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mistral amsterdam

2022 exhibition & screening

Stephan Blumenschein

Still, moving walls

13 December – 23 December 2022  1, 2, 3

In its final chapter, emerging from hibernation, mistral presents Stephan Blumenschein's research on the origin story of panic disorder at Hillside Hospital, New York (1959–62). The presentation at mistral is a constellation of moments from the material the artist collected from different archives and semi-official visits to the hospital's premises.

Pursuing a new methodology termed “pharmacological dissection” that defines similar disorders according to their different responses to a drug, the not yet well researched Imipramine was given to a varied group of patients at Hillside during 1959–62. The hallway on the ground floor of the Morris Lowenstein Pavilion served as the architectural backdrop for one nurse's observation of the change in behavior of a patient following the intake of the drug. The nurse, who's name the artist was unable to find despite intensive research in the archives, had noticed that the patient had stopped running from his room in agony, down the hallway, and to the nursing station even though he still described having constant anxiety. Her observation led to the distinction between panic attack and the fear of having (another) one. This distinction, which disaggregates the previously unitary affect of anxiety, is a cornerstone of what would become the medical category of panic disorder.

Attentive to the hallway as a negative space that appeared the moment the patient's movement was removed, and subsequently rendering visible a new medical category – all observed and enabled by a nurse, who's identity remains unknown – Stephan Blumenschein explores processes of (dis)appearance, withdrawal, and traces of (in)visibilities surrounding (the origin tale of) panic disorder as a medical category.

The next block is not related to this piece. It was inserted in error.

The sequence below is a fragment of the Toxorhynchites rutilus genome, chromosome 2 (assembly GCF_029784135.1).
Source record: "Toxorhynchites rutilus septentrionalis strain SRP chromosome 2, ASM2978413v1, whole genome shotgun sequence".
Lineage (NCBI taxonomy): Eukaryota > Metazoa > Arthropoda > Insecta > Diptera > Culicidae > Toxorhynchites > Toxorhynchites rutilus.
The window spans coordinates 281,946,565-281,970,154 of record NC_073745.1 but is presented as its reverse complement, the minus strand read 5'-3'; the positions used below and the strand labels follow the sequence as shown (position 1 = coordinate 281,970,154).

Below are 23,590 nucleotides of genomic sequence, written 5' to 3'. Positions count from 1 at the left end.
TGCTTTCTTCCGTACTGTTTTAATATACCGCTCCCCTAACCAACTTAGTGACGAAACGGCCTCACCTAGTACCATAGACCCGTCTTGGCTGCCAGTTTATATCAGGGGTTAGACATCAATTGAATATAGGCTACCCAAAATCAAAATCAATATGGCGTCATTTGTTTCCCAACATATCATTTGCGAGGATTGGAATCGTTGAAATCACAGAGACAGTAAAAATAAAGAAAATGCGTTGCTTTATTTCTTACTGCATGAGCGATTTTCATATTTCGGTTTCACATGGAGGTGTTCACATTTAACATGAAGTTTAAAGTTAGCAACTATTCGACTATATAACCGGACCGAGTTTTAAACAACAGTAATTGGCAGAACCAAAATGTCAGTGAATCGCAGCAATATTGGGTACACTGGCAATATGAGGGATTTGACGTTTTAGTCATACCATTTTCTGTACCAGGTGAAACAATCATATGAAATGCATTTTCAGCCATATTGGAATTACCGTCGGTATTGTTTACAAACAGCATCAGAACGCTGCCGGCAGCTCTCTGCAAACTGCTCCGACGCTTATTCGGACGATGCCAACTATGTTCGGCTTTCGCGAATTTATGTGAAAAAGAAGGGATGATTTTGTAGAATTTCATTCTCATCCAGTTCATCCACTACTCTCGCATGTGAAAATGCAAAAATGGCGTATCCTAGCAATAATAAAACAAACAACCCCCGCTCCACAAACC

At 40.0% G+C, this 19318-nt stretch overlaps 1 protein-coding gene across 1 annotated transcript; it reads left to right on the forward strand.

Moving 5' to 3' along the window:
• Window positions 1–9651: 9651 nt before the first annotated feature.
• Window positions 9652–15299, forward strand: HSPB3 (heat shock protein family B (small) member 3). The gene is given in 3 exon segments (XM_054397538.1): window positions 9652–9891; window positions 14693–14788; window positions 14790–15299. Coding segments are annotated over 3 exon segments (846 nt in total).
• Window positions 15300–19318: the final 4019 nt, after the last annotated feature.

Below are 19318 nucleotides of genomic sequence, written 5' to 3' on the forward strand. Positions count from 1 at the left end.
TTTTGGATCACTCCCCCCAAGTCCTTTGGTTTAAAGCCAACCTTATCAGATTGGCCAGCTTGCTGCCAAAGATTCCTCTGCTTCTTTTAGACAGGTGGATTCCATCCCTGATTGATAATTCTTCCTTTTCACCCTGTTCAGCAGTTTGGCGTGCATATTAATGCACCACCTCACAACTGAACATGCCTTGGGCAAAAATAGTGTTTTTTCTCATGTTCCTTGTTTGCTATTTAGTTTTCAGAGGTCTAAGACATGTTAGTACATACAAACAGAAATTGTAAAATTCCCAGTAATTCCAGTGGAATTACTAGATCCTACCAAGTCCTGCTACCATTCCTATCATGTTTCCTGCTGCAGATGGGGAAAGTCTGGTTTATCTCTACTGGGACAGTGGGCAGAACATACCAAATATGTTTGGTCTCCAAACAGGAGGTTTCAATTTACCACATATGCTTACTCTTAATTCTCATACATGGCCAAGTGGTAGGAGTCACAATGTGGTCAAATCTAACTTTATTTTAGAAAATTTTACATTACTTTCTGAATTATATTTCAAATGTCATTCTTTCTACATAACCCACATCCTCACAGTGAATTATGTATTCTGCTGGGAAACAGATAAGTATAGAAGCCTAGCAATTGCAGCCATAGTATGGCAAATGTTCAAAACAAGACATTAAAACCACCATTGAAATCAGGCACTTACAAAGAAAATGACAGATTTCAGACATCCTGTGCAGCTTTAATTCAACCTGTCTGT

Inspired by Felicity Callard's “The Intimate Geographies of Panic Disorder”, 2016.

vernissage + screening

13 December 18–21hr, screening at 19:30

Writer and organizer Janine Armin programs a 25 minute screening of works by Felicia Broberg von Zweigbergk (Manic Depression,2019), Yashaswini Raghunandan & Arianna Zuanazzi (I Invite You,2021), and Milena Bonilla (The Last Drink Is for the Sun, (Premiere!) 2022) on the absence of the subject in institutional architecture, the female register, panic and distancing from panic, and the politics within medicinal healing. Broberg von Zweigbergk's silent karaoke video of Jimi Hendrix's "Manic Depression" precedes a short film on the disruption of language and neuroimaging in healing by Raghunandan & Zuanazzi. We close with a premiere by Bonilla, whose films are often informed by plant life and political figures, and here focuses on the tropical greenhouse as a site of control, delving into peyote and Antonin Artaud's confrontation with it in the Sierra Madre.

“It is in large part according to the sounds people make that we judge them sane or insane, male or female, good, evil, trustworthy, depressive, marriageable, moribund, likely or unlikely to make war on us, little better than animals, inspired by God. These judgements happen fast and can be brutal. ... in [Aristophanes'] Ekklesiazousai ... feminist leader Praxagora reassures her fellow female activists that they have precisely the right kind of voices.”

– Anne Carson, "Gendered Sound", 1992


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Pakhuis Wilhelmina
Groenhoedenveem 2
entrance round the corner at veemkade
1019 BL Amsterdam
The Netherlands

mistral amsterdam